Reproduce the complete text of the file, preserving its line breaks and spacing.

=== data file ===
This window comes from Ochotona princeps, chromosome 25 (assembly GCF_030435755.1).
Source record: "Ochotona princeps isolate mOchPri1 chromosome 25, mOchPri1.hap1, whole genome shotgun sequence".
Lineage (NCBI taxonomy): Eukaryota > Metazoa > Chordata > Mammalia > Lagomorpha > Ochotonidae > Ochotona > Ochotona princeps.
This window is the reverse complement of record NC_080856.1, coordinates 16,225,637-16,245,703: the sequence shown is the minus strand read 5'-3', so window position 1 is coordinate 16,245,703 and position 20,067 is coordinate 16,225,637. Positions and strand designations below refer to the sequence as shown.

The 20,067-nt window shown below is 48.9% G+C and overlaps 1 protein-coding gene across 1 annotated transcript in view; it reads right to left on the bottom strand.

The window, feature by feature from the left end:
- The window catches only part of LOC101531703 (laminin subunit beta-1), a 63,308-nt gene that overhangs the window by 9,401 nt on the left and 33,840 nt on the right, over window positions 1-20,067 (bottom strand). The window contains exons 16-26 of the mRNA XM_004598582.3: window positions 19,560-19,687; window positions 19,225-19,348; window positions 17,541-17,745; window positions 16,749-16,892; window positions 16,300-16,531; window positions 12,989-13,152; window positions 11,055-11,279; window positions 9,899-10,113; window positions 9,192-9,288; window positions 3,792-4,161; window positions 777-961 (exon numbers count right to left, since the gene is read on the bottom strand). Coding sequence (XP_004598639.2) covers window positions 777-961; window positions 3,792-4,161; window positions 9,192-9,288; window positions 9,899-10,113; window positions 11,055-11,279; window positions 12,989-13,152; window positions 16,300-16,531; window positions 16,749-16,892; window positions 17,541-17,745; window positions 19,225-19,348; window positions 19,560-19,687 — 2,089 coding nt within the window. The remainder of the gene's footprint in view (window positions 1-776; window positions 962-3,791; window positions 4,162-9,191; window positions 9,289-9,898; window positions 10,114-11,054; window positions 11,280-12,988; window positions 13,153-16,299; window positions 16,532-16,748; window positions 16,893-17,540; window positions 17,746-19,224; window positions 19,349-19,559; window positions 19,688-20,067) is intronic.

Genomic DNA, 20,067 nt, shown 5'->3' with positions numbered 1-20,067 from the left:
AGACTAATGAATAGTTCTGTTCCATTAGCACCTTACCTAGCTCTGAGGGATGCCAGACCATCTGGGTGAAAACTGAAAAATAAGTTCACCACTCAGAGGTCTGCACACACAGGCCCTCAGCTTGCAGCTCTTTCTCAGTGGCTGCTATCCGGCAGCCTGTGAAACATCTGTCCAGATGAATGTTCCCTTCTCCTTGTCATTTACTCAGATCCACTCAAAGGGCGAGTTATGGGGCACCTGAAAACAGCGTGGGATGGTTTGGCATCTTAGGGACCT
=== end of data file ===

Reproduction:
This window comes from Ochotona princeps, chromosome 25 (assembly GCF_030435755.1).
Source record: "Ochotona princeps isolate mOchPri1 chromosome 25, mOchPri1.hap1, whole genome shotgun sequence".
Lineage (NCBI taxonomy): Eukaryota > Metazoa > Chordata > Mammalia > Lagomorpha > Ochotonidae > Ochotona > Ochotona princeps.
This window is the reverse complement of record NC_080856.1, coordinates 16,225,637-16,245,703: the sequence shown is the minus strand read 5'-3', so window position 1 is coordinate 16,245,703 and position 20,067 is coordinate 16,225,637. Positions and strand designations below refer to the sequence as shown.

The 20,067-nt window shown below is 48.9% G+C and overlaps 1 protein-coding gene across 1 annotated transcript in view; it reads right to left on the bottom strand.

The window, feature by feature from the left end:
- The window catches only part of LOC101531703 (laminin subunit beta-1), a 63,308-nt gene that overhangs the window by 9,401 nt on the left and 33,840 nt on the right, over window positions 1-20,067 (bottom strand). The window contains exons 16-26 of the mRNA XM_004598582.3: window positions 19,560-19,687; window positions 19,225-19,348; window positions 17,541-17,745; window positions 16,749-16,892; window positions 16,300-16,531; window positions 12,989-13,152; window positions 11,055-11,279; window positions 9,899-10,113; window positions 9,192-9,288; window positions 3,792-4,161; window positions 777-961 (exon numbers count right to left, since the gene is read on the bottom strand). Coding sequence (XP_004598639.2) covers window positions 777-961; window positions 3,792-4,161; window positions 9,192-9,288; window positions 9,899-10,113; window positions 11,055-11,279; window positions 12,989-13,152; window positions 16,300-16,531; window positions 16,749-16,892; window positions 17,541-17,745; window positions 19,225-19,348; window positions 19,560-19,687 — 2,089 coding nt within the window. The remainder of the gene's footprint in view (window positions 1-776; window positions 962-3,791; window positions 4,162-9,191; window positions 9,289-9,898; window positions 10,114-11,054; window positions 11,280-12,988; window positions 13,153-16,299; window positions 16,532-16,748; window positions 16,893-17,540; window positions 17,746-19,224; window positions 19,349-19,559; window positions 19,688-20,067) is intronic.

Genomic DNA, 20,067 nt, shown 5'->3' with positions numbered 1-20,067 from the left:
AGACTAATGAATAGTTCTGTTCCATTAGCACCTTACCTAGCTCTGAGGGATGCCAGACCATCTGGGTGAAAACTGAAAAATAAGTTCACCACTCAGAGGTCTGCACACACAGGCCCTCAGCTTGCAGCTCTTTCTCAGTGGCTGCTATCCGGCAGCCTGTGAAACATCTGTCCAGATGAATGTTCCCTTCTCCTTGTCATTTACTCAGATCCACTCAAAGGGCGAGTTATGGGGCACCTGAAAACAGCGTGGGATGGTTTGGCATCTTAGGGACCT